Plaintiff Christopher Shays is a citizen of the United States, a Member of Congress, candidate, voter, recipient of campaign contributions, fundraiser, and member of a political party. Pl.'s Stmt. ¶ 18. Plaintiff Shays is a Member of the United States House of Representatives from the Fourth Congressional District of the State of Connecticut. Id. ¶ 14. He was first elected in 1987, was re-elected in 1988, has been re-elected every two years thereafter, and is running for re-election in November 2008. Id. Plaintiff is subject to regulation under FECA, BCRA, and the Commission's implementing regulations. Id. ¶ 18. Along with Martin Meehan, the former Member of the United States House of Representatives from the Fifth Congressional District of Massachusetts, id. ¶ 15, Plaintiff Shays was one of the principal House sponsors of the legislation enacted as BCRA and spent many years seeking to promote its enactment, id. ¶ 16. Shays and Meehan, along with other co-sponsors of BCRA, submitted written comments on the FEC's proposed rules implementing BCRA's provisions, including the rulemaking proceedings undertaken in response to the decisions of this Court in Shays I and the D.C. Circuit in the Shays I Appeal. Id. ¶ 17. The Commission did not adopt some of Shays' and Meehan's views in its final rules. Id.; Def.'s Stmt. of Gen. Issues ("Def.'s Resp. Stmt.") ¶ 17.

B. Shays I

Plaintiff's Complaint and Amended Complaint in Shays I challenged a number of the Commission's regulations implementing Titles I and II of BCRA. Shays I, 337 F. Supp. 2d at 35. This Court's September 18, 2004 Memorandum Opinion and Order invalidated some of those regulations including, inter alia, 11 C.F.R. §§ 100.24(a)(2) and (a)(3), 109.21(c), and 300.64(b), the regulations governing Federal election activity, coordinated communications, and solicitation by federal officeholders and candidates at state, district, and local fundraising events. Id. at 55-65, 88-93, 97-107, 129-30.*fn3 The FEC appealed this Court's resolution of Plaintiff's challenge to the coordinated communications regulations, as well as with four other regulations, and on July 15, 2005, the United States Court of Appeals for the District of Columbia Circuit affirmed this Court's invalidation of those regulations. Shays I Appeal, 414 F.3d at 97-102.*fn4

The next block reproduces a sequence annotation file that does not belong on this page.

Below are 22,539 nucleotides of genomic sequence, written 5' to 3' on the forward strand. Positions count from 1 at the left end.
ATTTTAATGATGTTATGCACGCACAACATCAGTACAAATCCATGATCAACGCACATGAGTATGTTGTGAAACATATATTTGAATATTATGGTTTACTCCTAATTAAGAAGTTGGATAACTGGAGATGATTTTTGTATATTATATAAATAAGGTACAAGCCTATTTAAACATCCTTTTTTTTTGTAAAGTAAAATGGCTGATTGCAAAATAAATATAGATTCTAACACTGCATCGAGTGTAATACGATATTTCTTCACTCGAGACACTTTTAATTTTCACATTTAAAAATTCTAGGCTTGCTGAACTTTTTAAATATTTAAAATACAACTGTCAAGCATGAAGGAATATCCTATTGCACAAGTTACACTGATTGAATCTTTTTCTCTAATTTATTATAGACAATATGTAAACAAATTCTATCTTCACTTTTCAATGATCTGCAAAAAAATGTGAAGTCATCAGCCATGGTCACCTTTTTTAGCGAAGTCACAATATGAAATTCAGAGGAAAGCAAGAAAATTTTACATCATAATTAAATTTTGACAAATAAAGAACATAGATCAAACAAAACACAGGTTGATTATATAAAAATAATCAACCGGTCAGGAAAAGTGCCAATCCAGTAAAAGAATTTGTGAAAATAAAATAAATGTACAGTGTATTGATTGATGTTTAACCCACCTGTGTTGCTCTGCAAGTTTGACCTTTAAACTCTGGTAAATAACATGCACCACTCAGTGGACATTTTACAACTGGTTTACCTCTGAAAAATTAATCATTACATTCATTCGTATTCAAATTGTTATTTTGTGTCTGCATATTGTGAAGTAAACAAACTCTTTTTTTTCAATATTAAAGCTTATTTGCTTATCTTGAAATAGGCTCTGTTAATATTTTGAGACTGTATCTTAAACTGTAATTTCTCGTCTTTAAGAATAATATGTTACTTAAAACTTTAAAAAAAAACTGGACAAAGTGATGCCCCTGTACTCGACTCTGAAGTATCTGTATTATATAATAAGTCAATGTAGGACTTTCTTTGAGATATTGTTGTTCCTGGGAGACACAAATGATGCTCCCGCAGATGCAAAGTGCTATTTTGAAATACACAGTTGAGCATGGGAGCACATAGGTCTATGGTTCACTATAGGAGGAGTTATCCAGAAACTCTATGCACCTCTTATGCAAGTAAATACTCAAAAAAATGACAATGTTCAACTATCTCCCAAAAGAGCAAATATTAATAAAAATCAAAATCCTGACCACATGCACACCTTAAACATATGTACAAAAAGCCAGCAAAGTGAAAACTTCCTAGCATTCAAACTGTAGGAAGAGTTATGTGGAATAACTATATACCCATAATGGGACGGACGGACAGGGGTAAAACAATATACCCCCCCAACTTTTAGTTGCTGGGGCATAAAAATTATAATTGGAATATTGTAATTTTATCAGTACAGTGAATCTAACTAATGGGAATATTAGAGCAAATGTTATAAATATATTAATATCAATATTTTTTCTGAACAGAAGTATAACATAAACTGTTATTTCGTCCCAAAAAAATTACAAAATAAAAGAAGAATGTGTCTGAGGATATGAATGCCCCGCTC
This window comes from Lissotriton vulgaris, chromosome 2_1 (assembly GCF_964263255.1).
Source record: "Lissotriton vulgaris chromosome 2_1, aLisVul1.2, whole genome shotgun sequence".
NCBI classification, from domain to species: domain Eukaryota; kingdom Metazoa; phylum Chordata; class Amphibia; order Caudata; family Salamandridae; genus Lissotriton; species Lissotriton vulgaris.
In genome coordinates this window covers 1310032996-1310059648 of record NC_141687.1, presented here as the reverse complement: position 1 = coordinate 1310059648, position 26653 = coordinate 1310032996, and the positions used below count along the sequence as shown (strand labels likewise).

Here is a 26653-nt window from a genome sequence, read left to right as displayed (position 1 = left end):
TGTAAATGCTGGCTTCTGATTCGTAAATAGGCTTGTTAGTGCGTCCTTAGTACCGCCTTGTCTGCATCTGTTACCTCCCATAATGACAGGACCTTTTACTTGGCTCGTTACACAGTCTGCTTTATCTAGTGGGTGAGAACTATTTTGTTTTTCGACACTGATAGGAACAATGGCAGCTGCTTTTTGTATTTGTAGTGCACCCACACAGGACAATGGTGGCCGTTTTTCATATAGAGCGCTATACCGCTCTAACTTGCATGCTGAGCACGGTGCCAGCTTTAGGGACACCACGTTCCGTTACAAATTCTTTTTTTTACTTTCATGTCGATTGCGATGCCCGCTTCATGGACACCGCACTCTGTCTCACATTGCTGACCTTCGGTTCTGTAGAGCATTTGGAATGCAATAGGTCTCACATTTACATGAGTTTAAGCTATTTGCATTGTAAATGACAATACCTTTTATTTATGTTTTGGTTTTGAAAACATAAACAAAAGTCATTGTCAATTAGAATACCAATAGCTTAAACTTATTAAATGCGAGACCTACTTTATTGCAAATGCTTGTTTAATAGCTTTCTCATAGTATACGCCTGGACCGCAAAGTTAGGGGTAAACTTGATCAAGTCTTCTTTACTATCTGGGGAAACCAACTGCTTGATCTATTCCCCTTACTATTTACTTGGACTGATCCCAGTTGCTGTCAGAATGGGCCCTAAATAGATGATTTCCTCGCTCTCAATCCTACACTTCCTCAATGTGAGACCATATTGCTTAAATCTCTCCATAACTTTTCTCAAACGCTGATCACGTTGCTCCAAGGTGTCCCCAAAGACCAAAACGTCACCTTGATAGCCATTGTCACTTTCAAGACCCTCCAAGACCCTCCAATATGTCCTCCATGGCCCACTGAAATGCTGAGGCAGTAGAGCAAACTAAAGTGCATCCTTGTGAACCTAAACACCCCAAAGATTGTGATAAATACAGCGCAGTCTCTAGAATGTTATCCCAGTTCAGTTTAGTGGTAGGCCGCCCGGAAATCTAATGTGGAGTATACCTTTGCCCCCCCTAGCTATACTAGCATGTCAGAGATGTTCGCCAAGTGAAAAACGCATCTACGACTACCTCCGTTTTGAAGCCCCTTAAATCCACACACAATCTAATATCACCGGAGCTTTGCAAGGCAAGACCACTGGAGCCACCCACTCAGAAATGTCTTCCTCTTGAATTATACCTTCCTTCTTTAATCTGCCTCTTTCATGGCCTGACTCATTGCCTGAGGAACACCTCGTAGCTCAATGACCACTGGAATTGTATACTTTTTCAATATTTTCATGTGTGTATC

C. Post-Shays I Rulemaking Proceedings

1. Solicitation At Party Fundraising Events

On February 24, 2005, the Commission issued a Notice of Proposed Rulemaking ("NPRM") on "Solicitation at State, District, and Local Party Fundraising Events" by federal candidates and officeholders. Def.'s Stmt. ¶ 11; Pl.'s Stmt. ¶ 7. The NPRM proposed revisions to the E&J for the existing regulation, 11 C.F.R. § 300.64 (2003), and alternatively proposed revising the regulation to prohibit federal officeholders and candidates from soliciting or directing nonfederal funds when attending or speaking at state, district, or local party fundraisers. Def.'s Stmt. ¶ 12. The Commission received written comments, Def.'s Stmt. ¶ 13; Pl.'s Stmt. ¶ 7, and held a public hearing on its fundraiser NPRM on May 17, 2005, at which it heard testimony from various witnesses, Def.'s Stmt. ¶¶ 14-15; Pl.'s Stmt. ¶ 7. After conducting an open meeting on June 23, 2005, the Commission voted to approve a revised E&J for the fundraiser regulation. Def.'s Stmt. ¶ 16; Pl.'s Stmt. ¶ 7. The Commission's revised E&J for final rule 11 C.F.R. § 300.64 was published in the Federal Register on June 30, 2005. Def.'s Stmt. ¶ 17; Pl.'s Stmt. ¶ 8; see also Candidate Solicitation at State, District, and Local Party Fundraising Events, 70 Fed. Reg. at 37,649-54.

2. Federal Election Activity